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Oakland seaport, airport workers set to return

Associated Press Modified: November 20, 2012 at 11:46 pm •  Published: November 20, 2012

OAKLAND, Calif. (AP) — Custodial and maintenance workers at Oakland International Airport and at one of the nation's busiest seaports were set to end their picketing and return to work late Tuesday and early Wednesday after a one-day strike, officials said.

Airport employees were scheduled to be back at work for the beginning of a 10 p.m. Tuesday shift, said Port of Oakland spokesman Isaac Kos-Read.

The seaport doesn't operate overnight, so workers scheduled to begin a 2 a.m. Wednesday shift would be the first port workers back on the job, Kos-Read said.

The 24-hour protest was over stalled contract talks between port officials and the Service Employees International Union Local 1021.

Union officials didn't immediately return calls late Tuesday, but a message posted on the union's website by SEIU Local 1021 President Roxanne Sanchez said both sides would be returning immediately to the bargaining table.

During the strike, workers outside the port blocked trucks from picking up and delivering goods on what had been expected to be a busy day before the holidays.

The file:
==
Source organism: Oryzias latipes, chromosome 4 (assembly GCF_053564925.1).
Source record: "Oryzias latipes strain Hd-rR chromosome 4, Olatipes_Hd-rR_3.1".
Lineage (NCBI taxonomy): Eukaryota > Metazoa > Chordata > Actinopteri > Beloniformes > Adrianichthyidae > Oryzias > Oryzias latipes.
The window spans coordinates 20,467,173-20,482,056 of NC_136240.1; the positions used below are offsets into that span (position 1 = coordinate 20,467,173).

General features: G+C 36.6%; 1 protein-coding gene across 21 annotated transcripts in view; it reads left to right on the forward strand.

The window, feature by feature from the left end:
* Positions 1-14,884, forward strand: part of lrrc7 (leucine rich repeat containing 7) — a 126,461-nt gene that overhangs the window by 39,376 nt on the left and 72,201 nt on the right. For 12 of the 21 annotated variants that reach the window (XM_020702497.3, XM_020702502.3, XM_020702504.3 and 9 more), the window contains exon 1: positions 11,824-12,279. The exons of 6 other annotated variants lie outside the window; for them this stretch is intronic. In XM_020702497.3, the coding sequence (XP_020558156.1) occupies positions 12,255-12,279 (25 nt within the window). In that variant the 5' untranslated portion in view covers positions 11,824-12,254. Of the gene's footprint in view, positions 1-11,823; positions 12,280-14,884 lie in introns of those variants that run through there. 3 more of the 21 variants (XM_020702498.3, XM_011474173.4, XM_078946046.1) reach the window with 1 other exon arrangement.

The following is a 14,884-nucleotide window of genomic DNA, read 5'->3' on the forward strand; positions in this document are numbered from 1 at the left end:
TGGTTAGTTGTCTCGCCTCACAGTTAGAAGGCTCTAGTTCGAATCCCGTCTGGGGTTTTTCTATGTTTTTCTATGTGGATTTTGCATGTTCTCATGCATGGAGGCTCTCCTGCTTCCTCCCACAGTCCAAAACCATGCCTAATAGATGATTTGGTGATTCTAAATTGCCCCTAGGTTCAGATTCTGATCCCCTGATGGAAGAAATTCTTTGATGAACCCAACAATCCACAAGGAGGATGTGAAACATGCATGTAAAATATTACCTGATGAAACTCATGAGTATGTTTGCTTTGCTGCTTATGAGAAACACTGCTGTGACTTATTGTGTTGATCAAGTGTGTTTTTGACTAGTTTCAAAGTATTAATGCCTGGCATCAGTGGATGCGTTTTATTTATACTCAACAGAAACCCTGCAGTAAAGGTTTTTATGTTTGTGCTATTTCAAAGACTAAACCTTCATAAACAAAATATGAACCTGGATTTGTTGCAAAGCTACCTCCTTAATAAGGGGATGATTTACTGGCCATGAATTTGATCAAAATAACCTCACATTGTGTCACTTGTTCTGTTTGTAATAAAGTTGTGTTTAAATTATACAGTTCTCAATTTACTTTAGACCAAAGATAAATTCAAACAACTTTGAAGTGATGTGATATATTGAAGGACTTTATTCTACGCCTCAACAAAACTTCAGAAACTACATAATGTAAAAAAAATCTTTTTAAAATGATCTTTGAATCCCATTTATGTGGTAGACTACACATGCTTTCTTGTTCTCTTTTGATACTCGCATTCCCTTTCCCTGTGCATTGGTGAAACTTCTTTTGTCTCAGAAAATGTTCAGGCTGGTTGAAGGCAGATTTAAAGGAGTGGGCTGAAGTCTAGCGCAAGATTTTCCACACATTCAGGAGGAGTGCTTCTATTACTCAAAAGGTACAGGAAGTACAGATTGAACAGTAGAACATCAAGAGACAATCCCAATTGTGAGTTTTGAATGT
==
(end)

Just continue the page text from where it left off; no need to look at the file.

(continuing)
Kos-Read said "numerous" trucks were stopped from entering the port and that there were "major issues in terms of blockages." He declined to elaborate.

On Tuesday, ships waited at six of the seven terminals at the Port of Oakland, as intermittent rain soaked hundreds of angry workers who carried signs and blocked entrances during the protest.

Passing motorists blared horns and supporters pounded drums as strikers chanted, "Shut it down. We're a union town!"

"We're letting management and the public know that they can't treat us like that," Lynn Riordan, a communications staffer for the union, said earlier Tuesday.

Across town, dozens of additional service union members picketed at Oakland International Airport after walking off their jobs late Monday. Those employees are covered under the same contract as port workers.

No flights were affected, Kos-Read said.

By midday, union officials said that Oakland Mayor Jean Quan had stepped in to bring the parties back to table to continue contract talks.

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